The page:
Although both Coops and Condos appear to be similar in offering a certain lifestyle for those who don’t want the hassle of maintaining a home, there are legal and financial differences that you should be aware of as you consider a purchase of either type of property. This article from Realty Times provides a good foundation for understanding the differences between Coops and Condos.
A cooperative is a multi-unit apartment building, in which each resident has an interest in the entire building, and a lease (or contract or share of stock) enabling the owner to occupy a particular apartment unit within the building.
If you own a condominium, you actually own your entire apartment, as well as a percentage of the common areas (called the “common elements”). A cooperative owner -often called a shareholder — does not own the unit. In fact, you could call such owner a “tenant”.
The cooperative association, which is usually a corporation consisting of all the unit owners, owns the entire building, including all of the individual units. Each co-op unit owner either owns shares in the cooperative association — just like owning shares in any other corporation – or for non-stock corporations has what is known as a “proprietary lease”. This lease spells out the rights and responsibilities of the owner, as well as the obligations and duties of the Association.
Decisions on the management, lifestyle and financial details are made by the cooperative unit members themselves, either through their vote at regularly scheduled meetings, or by delegation to an elected board of directors, which runs the day-to-day operations of the cooperative.
Cooperative residents generally get the same tax treatment as other homeowners. If they have a loan and if that loan is secured by their ownership documents (ie. the stock certificate or the proprietary lease), they can deduct the yearly interest paid on that loan. Additionally, if the cooperative association has a mortgage on the entire building — called a blanket or underlying mortgage -shareholders can deduct their proportionate share of the interest on that mortgage. And under most circumstances, they can also deduct their proportionate share of the real estate taxes which the cooperative pays.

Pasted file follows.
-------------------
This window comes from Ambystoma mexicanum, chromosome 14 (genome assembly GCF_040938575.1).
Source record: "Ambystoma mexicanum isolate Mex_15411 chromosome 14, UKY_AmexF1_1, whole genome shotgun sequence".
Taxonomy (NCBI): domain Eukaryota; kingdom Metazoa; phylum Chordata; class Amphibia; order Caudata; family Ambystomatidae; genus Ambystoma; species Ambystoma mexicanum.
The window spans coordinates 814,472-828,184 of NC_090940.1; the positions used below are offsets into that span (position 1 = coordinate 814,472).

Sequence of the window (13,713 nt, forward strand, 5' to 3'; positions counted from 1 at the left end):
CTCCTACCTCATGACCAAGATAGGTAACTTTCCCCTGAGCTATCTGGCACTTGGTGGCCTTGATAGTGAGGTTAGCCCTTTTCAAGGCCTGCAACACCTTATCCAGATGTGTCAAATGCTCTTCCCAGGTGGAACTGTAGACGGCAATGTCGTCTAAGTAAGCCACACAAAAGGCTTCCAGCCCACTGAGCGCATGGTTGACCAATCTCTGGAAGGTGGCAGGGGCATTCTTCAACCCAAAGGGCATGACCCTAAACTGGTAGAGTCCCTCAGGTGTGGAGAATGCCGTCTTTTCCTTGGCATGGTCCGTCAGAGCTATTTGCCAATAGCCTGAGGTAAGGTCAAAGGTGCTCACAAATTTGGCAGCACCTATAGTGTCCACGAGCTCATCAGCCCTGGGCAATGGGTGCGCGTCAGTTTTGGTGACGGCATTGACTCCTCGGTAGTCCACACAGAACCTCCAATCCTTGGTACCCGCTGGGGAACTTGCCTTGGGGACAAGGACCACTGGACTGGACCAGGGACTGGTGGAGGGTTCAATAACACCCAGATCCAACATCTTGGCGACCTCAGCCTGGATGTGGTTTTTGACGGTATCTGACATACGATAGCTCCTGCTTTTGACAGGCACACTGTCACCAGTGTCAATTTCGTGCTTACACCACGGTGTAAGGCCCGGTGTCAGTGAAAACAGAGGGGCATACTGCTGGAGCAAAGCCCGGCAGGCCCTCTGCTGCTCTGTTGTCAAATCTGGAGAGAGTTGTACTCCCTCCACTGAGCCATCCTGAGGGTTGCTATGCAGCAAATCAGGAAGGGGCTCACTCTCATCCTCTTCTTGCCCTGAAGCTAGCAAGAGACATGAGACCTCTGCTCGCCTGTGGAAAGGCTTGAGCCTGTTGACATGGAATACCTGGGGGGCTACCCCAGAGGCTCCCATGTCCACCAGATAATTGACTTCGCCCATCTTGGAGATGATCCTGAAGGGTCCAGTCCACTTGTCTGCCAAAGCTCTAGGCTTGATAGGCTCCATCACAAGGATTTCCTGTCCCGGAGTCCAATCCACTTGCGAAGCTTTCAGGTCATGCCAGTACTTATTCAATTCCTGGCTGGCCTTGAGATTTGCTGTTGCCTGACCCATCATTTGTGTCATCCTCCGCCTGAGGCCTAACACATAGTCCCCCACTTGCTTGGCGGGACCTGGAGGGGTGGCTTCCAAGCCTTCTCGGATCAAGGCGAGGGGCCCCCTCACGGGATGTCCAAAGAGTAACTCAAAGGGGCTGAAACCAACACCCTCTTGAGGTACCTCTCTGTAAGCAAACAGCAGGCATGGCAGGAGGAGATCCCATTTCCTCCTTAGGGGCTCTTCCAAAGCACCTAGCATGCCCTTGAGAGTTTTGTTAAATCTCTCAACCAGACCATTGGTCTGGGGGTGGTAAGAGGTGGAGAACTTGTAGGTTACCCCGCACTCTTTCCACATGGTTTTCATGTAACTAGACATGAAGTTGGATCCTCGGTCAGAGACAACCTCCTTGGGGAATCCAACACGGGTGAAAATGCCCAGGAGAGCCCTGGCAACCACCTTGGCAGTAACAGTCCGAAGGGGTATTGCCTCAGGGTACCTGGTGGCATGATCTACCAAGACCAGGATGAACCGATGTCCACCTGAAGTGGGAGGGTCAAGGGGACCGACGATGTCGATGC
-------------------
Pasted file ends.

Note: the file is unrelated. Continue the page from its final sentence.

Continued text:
The most important distinction between a condominium and a cooperative is that most cooperative associations require that a prospective purchaser be approved by a membership committee comprised of current cooperative owners. The approval process allows the committee to approve or reject a potential purchaser. However, there are only two grounds on which rejection can legally be based: financial or unwillingness to abide by the terms of the association’s rules and regulations. If the membership committee believes that the potential purchaser does not have the financial capacity to live in the complex — or if the committee determines that the potential purchaser has demonstrated an unwillingness or an inability to comply with the operating rules — that potential purchaser may be rejected for ownership. However, under no circumstances can the applicant be rejected for other reasons, such as age, sex, race, sexual preference or religion.
A condominium is governed by the applicable law in the jurisdiction where the property is located. The relevant documents include the Declaration, Bylaws, Rules and Regulations and Plats and Plans. In coops, however, there are few substantive statutes that govern or regulate the associations. The operating documents are the Articles of Incorporation, Bylaws, House Rules and Proprietary or Ownership materials.
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